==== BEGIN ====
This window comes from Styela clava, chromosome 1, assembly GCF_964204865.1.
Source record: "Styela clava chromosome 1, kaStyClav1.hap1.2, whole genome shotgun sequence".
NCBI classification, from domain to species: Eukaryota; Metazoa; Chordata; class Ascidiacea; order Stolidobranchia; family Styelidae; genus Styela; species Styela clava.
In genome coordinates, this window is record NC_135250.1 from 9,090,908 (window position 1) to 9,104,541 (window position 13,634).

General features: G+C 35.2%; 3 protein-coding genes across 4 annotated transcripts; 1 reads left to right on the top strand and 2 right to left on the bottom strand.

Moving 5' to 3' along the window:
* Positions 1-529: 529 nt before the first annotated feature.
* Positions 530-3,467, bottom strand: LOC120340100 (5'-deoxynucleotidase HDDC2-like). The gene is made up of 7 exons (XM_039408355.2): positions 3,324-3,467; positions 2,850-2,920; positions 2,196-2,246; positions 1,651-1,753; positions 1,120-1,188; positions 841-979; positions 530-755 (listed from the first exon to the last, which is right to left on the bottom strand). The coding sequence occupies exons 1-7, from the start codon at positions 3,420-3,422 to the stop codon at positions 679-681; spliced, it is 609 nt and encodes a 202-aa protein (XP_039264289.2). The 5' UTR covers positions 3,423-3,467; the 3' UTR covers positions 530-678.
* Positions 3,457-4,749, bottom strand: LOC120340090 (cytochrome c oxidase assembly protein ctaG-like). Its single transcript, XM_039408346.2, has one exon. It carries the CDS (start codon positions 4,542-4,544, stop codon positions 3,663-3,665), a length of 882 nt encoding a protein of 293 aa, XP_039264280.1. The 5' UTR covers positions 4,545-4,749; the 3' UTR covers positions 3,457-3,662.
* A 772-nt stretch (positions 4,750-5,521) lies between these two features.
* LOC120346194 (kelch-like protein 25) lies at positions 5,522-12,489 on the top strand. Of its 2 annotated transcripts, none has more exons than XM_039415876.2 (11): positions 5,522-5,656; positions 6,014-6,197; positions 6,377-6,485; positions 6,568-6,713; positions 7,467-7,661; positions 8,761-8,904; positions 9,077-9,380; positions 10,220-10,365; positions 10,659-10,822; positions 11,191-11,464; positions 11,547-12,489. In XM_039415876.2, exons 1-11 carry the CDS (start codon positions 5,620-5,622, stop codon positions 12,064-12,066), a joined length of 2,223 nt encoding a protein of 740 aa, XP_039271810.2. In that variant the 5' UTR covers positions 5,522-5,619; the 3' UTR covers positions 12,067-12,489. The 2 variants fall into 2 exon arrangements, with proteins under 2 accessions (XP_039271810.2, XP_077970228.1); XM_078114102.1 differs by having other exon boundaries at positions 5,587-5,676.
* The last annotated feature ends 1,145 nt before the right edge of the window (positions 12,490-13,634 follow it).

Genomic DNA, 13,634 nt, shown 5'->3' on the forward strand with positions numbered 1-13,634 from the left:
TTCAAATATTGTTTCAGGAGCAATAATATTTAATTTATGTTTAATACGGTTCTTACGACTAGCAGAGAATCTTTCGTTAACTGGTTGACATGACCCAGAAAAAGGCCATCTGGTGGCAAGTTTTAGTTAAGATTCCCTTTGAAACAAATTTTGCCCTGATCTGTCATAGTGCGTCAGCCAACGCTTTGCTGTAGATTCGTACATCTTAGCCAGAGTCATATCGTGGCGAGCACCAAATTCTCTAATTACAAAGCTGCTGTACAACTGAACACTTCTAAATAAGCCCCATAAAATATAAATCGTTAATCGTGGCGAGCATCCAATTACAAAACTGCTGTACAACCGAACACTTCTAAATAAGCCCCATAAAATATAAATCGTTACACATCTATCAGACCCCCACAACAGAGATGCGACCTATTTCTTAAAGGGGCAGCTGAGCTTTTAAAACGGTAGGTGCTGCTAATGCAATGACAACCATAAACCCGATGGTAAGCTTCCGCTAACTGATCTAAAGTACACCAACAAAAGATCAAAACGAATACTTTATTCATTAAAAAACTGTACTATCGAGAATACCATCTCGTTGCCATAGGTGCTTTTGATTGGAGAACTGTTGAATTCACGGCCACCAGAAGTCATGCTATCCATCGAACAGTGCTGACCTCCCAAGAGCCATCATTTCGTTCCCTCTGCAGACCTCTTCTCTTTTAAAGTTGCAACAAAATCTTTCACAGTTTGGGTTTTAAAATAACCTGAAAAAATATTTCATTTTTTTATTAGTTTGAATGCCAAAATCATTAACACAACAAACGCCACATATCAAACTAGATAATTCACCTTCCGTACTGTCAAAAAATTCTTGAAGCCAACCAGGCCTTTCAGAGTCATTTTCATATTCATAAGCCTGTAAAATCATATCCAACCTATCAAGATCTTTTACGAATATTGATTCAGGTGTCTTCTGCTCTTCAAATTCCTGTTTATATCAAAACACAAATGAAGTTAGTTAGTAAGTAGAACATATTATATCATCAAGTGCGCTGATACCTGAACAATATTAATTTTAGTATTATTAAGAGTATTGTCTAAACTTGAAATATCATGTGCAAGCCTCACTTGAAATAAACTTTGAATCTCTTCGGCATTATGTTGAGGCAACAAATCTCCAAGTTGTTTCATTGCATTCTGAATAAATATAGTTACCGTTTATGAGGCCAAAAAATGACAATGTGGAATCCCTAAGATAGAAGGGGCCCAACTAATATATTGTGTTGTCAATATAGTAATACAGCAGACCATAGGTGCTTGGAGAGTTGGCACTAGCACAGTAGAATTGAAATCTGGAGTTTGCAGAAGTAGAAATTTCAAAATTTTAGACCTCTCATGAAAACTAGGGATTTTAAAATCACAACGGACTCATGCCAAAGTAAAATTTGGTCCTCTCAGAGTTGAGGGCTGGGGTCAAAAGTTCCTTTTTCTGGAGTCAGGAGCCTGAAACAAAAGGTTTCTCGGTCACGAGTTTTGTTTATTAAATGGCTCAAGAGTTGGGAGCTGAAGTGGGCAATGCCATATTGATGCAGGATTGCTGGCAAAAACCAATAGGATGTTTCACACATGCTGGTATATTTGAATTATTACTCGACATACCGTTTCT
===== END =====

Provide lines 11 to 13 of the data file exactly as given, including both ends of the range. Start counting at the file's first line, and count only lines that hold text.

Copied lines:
* LOC120346194 (kelch-like protein 25) lies at positions 5,522-12,489 on the top strand. Of its 2 annotated transcripts, none has more exons than XM_039415876.2 (11): positions 5,522-5,656; positions 6,014-6,197; positions 6,377-6,485; positions 6,568-6,713; positions 7,467-7,661; positions 8,761-8,904; positions 9,077-9,380; positions 10,220-10,365; positions 10,659-10,822; positions 11,191-11,464; positions 11,547-12,489. In XM_039415876.2, exons 1-11 carry the CDS (start codon positions 5,620-5,622, stop codon positions 12,064-12,066), a joined length of 2,223 nt encoding a protein of 740 aa, XP_039271810.2. In that variant the 5' UTR covers positions 5,522-5,619; the 3' UTR covers positions 12,067-12,489. The 2 variants fall into 2 exon arrangements, with proteins under 2 accessions (XP_039271810.2, XP_077970228.1); XM_078114102.1 differs by having other exon boundaries at positions 5,587-5,676.
* The last annotated feature ends 1,145 nt before the right edge of the window (positions 12,490-13,634 follow it).

Genomic DNA, 13,634 nt, shown 5'->3' on the forward strand with positions numbered 1-13,634 from the left: